ANZ says negative sentiments weaken PHP
By Joann Santiago
Australian financial giant ANZ lamented the latest weakening of the Philippine peso and the pull out of some foreign funds due to negative sentiments.
In a research note, ANZ said negative media coverage on the country “has resulted in foreign investors turning cautious.”
It said “Philippine asset prices including the peso has weakened, driven by almost two months of foreign investor selling in the equity market.”
“A perception gap has clearly emerged. Amidst the portfolio selling by foreign investors, the Philippines’ GDP (gross domestic product) growth forecasts for 2016 and 2017 have been upwardly revised,” it said.
Manila-based Asian Development Bank (ADB) revised upwards its 2016 growth forecast for the country to 6.4 percent and the 2017 projection to 6.2 percent.
These were previously both at six percent, with the hike attributed to strong output, as measured by gross domestic product (GDP), in the first half of the year at 6.9 percent, one of the highest in Asia for the period.
The International Monetary Fund (IMF) also hiked its growth projection for the Philippines for the two-year period.
The 2016 figure was upped to 6.4 percent from six percent and the 2017 to 6.7 percent from 6.2 percent. The upward revision was also attributed to the strong domestic expansion from January to June this year.
“The growth’s positive policies and the Philippines’ solid macroeconomic fundamentals are being overlooked at present. While the contribution of foreign investment to the Philippines has always been low, negative sentiment could persist, putting pressure on domestic asset prices and PHP (Philippine peso),” ANZ said.
For one, the Philippine peso has depreciated since the start of the year and is now trading at 48-level against the greenback.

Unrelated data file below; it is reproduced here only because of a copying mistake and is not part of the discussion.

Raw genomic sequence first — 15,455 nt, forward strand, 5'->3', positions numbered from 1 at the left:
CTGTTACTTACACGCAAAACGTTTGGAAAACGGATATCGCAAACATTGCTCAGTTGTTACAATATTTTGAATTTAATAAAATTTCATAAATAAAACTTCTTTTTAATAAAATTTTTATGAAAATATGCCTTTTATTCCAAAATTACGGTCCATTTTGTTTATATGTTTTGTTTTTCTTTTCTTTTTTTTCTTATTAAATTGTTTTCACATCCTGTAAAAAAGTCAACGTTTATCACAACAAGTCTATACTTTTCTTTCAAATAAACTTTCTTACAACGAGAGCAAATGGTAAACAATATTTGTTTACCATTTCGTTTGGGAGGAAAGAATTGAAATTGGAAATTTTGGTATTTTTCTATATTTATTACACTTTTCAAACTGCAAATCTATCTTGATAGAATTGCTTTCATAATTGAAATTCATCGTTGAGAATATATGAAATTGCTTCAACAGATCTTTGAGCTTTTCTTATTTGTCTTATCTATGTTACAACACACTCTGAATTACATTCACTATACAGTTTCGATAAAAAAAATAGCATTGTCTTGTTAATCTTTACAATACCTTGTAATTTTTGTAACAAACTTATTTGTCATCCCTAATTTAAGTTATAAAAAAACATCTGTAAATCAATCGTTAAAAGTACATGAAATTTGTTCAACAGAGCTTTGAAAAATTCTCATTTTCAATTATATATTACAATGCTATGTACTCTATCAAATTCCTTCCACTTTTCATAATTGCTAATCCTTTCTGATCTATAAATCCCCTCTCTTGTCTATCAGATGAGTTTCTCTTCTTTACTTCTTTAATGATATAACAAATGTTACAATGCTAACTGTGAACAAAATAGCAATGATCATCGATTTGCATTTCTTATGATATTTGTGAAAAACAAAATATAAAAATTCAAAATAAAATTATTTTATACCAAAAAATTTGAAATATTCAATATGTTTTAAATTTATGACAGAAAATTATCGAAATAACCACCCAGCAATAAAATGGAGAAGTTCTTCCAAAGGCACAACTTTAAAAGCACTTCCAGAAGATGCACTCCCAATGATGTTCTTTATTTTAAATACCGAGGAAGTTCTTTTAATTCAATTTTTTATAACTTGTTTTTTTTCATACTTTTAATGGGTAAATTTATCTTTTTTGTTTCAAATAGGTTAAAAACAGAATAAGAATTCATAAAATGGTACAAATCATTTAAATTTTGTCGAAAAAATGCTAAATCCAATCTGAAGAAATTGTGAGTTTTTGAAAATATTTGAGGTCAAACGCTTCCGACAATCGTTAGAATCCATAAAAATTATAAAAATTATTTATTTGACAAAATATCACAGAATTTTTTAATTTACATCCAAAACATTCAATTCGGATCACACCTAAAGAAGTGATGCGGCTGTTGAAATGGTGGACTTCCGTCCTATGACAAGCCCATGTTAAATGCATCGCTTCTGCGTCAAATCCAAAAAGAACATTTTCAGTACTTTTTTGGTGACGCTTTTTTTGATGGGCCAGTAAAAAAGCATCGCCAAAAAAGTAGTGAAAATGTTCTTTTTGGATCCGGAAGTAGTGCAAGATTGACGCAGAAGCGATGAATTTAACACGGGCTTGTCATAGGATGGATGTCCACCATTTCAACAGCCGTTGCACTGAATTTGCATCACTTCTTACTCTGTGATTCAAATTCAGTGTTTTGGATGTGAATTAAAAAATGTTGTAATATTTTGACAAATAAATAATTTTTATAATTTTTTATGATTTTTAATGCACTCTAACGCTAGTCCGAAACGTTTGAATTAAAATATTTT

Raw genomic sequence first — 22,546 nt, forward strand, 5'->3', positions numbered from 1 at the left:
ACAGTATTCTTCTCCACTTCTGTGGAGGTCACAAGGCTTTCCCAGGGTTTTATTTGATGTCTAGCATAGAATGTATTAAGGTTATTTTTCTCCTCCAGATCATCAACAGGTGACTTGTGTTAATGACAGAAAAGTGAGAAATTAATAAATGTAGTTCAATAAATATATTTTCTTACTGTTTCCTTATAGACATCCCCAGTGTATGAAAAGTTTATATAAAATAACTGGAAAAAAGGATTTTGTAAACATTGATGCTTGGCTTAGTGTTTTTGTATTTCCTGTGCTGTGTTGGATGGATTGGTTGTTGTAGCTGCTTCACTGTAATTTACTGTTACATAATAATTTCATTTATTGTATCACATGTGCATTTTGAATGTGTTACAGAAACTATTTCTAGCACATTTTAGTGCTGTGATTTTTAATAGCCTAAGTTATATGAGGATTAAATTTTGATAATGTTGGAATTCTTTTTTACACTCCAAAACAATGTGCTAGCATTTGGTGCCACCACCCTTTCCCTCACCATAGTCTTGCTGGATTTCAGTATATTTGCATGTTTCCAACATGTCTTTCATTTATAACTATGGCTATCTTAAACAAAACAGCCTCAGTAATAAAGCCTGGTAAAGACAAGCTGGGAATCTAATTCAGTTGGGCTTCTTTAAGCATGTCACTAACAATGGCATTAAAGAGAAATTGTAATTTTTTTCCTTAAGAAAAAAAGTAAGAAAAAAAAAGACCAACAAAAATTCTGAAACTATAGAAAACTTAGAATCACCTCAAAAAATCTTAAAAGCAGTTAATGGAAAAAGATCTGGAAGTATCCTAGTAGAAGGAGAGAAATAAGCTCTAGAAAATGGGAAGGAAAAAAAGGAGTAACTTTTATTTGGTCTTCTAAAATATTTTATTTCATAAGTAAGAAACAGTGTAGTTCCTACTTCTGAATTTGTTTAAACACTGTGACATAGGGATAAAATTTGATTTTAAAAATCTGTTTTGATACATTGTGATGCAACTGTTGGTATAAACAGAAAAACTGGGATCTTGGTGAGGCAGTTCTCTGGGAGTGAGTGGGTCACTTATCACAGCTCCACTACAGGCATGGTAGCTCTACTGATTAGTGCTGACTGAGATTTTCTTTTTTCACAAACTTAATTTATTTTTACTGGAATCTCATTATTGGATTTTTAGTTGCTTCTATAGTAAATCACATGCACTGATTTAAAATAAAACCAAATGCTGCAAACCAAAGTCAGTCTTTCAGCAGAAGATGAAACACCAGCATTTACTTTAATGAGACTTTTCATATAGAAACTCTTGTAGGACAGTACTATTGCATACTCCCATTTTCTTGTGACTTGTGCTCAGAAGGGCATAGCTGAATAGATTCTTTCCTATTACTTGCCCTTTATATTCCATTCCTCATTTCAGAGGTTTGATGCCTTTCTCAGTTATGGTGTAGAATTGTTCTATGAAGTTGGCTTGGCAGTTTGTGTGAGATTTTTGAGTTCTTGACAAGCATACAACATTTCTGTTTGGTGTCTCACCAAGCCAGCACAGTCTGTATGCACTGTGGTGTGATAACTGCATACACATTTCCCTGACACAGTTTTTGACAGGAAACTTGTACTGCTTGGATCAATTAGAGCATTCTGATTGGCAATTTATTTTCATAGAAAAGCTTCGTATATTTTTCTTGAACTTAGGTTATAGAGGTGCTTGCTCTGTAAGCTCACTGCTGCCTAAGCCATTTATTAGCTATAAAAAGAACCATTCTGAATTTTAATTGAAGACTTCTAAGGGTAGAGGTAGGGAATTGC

The report said the Duterte administration has presented policies targeted to fast-track implementation of infrastructure projects, among others.
The Department of Finance (DOF) has also submitted to Congress the administration’s first of four proposed tax reform programs.
Part of these proposals is the broadening of the tax base and increase in the value added tax (VAT) rate from the current 12 percent.
“So far, economic policies are aimed at achieving more equitable growth, diversifying away from the National Capital Region,” the report said.
Meanwhile, the report eyes a big drop in the country’s mining production and export revenues as a result of the audit being conducted by the Department of Environment and Natural Resources (DENR).
“While we see limited impact on growth, the risk is that more suspensions in mining production could lead to a further deterioration in the trade deficit, resulting in a much narrower current account surplus next year,” it said.
“However, we expect ongoing remittances and growth in the business process outsourcing (BPO) sector to provide an offset,” it added. (PNA)